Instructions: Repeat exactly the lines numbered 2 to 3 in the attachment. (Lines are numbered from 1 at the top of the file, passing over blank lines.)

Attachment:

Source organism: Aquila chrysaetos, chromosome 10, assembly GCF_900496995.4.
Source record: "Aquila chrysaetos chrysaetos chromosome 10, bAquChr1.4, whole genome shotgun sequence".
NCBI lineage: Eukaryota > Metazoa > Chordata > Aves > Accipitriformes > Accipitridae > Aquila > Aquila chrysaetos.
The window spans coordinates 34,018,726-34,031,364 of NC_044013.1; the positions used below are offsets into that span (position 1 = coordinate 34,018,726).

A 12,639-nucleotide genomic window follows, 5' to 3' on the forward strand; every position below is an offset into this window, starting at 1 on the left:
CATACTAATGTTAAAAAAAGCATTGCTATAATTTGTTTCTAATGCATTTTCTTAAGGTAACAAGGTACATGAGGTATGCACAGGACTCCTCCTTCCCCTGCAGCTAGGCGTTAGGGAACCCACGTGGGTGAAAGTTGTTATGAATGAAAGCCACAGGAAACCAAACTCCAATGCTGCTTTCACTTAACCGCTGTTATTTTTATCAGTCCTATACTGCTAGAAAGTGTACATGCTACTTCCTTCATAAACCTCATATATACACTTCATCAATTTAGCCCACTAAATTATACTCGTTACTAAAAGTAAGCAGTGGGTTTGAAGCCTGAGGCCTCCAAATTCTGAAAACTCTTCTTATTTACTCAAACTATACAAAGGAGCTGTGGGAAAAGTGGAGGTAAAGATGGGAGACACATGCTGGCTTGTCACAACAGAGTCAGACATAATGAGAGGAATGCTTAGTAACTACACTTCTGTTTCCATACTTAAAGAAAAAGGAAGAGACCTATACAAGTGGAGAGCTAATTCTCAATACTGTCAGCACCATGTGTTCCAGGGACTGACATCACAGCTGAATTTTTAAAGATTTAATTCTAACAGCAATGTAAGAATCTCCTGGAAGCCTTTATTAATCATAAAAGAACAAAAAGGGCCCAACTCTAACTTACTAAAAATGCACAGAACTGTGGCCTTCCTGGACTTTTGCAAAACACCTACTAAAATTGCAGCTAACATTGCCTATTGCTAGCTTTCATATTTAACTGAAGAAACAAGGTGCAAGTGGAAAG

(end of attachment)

Source record: "Aquila chrysaetos chrysaetos chromosome 10, bAquChr1.4, whole genome shotgun sequence".
NCBI lineage: Eukaryota > Metazoa > Chordata > Aves > Accipitriformes > Accipitridae > Aquila > Aquila chrysaetos.